Ear Training, improving as a teacher, Resources

Playing-By-Ear Activities

Learning to play by ear is one of the most natural ways to develop the ear – and one of the most fun!  Below are some lists of familiar tunes you can assign at the lesson for the student to learn to play by ear.  I found this valuable information about playing-by-ear activities to assign students in the book, Professional Piano Teaching, by Jeanne Jacobson.   I hope you find this information as useful as I did. 

What to tell the student:

  1. Where to begin.  Example: “Start with finger 3 on Middle C.”
  2. The first interval.  Example: “The first interval is a fourth.”
  3. Which keys they will use to play the song.  Example: “You will be using the notes A, B, and C.”

Familiar tunes to assign:

The easiest songs are those that can by played entirely on the black keys, such as:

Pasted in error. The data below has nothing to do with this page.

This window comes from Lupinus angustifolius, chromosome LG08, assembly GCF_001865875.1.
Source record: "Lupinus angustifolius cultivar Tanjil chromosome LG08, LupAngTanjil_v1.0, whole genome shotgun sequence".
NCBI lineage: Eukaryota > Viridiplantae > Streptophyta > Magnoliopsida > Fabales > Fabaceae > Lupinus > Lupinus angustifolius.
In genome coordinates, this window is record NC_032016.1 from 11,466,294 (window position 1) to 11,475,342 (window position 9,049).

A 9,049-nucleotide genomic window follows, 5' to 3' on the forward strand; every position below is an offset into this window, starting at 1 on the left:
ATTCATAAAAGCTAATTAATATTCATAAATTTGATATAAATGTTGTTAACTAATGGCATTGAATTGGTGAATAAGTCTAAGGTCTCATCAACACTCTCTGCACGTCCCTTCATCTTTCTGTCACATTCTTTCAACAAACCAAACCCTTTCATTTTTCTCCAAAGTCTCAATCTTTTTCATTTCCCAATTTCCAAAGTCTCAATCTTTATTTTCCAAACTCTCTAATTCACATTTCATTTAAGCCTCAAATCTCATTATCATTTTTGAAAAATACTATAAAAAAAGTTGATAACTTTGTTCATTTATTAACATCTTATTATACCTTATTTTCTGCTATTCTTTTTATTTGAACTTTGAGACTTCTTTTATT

• Old MacDonald Had a Farm (start on F#)
  • Hot Cross Buns (Bb)
  • Mary Had a Little Lamb (Bb)
  • The Famer in The Dell (C#)

Next, assign songs that stay within the five-finger position:

  • When the Saints Go Marching In
  • Ode to Joy
  • Jingle Bells (chorus)

Then, assign songs that utilize the entire scale:

  • Away in a Manger

Harmonizing familiar tunes:

Once the student has basically mastered playing familiar tunes by ear, the next step is for them to harmonize melodies by ear, using tonic, dominant, and subdominant accompaniments.

Songs using tonic and dominant:

  • Itsy Bitsy Spider
  • Merrily We Roll Along
  • London Bridge
  • Skip to My Lou

Songs using tonic, dominant, and subdominant:

  • When the Saints Go Marching In
  • Amazing Grace
  • Bingo

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